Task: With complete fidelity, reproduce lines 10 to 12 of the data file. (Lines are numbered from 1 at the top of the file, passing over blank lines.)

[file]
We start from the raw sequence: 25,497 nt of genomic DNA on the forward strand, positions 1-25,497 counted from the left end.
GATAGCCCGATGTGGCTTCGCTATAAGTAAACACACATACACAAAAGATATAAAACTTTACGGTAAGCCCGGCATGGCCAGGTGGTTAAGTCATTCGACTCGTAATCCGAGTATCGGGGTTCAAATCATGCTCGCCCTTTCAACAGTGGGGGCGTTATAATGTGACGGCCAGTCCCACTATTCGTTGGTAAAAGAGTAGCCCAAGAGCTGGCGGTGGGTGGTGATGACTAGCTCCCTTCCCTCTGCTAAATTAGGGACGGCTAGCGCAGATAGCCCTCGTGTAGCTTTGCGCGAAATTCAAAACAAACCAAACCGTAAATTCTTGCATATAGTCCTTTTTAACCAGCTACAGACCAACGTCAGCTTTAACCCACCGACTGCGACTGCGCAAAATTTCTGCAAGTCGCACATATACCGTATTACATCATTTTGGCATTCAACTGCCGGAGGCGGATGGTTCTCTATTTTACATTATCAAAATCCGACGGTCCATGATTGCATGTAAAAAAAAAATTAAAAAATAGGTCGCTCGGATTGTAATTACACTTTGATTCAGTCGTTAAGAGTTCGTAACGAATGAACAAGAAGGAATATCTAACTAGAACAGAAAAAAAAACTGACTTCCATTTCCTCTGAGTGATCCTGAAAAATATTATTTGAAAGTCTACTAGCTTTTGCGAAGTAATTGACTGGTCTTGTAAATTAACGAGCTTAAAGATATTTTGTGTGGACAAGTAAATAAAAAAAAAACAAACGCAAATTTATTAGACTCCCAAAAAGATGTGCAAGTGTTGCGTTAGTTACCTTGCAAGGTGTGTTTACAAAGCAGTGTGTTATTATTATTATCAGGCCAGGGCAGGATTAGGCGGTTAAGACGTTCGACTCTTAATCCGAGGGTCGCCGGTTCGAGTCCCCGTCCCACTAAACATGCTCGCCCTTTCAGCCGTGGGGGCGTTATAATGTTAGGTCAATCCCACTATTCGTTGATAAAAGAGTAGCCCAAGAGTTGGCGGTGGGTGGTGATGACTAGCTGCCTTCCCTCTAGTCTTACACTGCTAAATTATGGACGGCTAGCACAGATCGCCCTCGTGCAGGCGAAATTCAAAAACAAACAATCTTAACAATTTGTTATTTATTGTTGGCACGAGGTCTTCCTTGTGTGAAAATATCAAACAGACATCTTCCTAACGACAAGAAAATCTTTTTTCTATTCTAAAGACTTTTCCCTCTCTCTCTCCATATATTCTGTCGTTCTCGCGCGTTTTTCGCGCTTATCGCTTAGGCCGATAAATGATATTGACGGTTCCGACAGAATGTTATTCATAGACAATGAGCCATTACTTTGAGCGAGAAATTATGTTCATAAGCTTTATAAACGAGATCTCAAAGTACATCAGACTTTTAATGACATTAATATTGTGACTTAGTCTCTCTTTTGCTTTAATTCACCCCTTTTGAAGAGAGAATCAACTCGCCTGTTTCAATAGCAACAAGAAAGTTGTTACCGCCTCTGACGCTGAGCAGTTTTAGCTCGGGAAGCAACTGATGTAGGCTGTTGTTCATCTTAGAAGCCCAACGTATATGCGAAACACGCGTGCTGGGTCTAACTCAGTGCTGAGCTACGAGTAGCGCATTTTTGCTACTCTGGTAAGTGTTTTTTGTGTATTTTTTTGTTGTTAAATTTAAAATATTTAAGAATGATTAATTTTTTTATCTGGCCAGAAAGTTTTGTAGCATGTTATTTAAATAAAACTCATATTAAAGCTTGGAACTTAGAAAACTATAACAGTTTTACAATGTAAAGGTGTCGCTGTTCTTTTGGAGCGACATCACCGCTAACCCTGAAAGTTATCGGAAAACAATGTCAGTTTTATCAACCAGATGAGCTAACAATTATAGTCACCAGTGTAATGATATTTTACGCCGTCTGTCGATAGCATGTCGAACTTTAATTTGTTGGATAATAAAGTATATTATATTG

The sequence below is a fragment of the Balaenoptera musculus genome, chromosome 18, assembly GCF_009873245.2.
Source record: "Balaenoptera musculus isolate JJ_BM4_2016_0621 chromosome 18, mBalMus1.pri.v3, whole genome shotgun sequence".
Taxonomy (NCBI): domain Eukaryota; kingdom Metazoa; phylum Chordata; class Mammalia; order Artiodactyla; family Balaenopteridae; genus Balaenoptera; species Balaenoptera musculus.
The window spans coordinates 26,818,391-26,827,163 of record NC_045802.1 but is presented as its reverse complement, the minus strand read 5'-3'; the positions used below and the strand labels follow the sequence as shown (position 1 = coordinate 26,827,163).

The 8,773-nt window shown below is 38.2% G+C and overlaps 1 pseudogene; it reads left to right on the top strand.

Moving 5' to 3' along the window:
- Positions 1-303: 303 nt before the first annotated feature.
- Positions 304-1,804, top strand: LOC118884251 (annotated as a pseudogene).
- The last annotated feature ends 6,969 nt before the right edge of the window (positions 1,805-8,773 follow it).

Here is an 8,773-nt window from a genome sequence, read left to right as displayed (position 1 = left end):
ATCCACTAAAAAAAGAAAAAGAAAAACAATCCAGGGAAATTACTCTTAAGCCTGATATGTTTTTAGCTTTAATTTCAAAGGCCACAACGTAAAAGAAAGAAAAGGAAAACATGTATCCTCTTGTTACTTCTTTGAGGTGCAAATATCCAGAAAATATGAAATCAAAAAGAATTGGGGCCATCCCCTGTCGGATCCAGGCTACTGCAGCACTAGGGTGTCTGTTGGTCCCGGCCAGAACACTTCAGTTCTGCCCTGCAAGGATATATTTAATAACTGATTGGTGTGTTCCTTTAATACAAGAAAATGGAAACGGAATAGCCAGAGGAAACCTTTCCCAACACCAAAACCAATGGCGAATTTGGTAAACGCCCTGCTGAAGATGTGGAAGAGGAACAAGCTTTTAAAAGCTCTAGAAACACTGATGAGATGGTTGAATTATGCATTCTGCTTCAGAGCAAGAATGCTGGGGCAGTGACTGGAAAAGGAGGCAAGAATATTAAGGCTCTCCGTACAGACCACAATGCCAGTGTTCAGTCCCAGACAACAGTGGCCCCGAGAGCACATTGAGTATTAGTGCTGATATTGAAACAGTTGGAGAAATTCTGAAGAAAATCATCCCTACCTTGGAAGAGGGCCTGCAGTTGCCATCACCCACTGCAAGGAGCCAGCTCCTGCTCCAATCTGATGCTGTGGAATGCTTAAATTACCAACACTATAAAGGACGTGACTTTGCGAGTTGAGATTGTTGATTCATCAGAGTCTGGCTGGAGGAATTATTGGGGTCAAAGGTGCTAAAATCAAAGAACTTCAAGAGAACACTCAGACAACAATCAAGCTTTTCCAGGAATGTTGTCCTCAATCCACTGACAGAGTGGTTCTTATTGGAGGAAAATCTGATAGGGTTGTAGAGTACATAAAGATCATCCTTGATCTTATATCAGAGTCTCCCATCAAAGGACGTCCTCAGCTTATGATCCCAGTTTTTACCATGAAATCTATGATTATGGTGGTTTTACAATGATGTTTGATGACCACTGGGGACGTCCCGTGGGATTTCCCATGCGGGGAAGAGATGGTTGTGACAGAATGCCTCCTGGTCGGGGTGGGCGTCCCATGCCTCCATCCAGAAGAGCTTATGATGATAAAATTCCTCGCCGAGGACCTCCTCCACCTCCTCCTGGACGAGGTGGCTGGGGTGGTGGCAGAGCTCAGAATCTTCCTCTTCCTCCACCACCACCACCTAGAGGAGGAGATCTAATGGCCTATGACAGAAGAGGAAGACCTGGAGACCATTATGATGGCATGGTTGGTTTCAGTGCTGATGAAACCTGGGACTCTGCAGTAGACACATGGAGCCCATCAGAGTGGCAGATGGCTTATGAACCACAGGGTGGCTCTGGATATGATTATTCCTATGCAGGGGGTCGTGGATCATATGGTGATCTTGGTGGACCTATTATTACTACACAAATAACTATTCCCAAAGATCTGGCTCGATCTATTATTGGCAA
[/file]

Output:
- Positions 304-1,804, top strand: LOC118884251 (annotated as a pseudogene).
- The last annotated feature ends 6,969 nt before the right edge of the window (positions 1,805-8,773 follow it).

Here is an 8,773-nt window from a genome sequence, read left to right as displayed (position 1 = left end):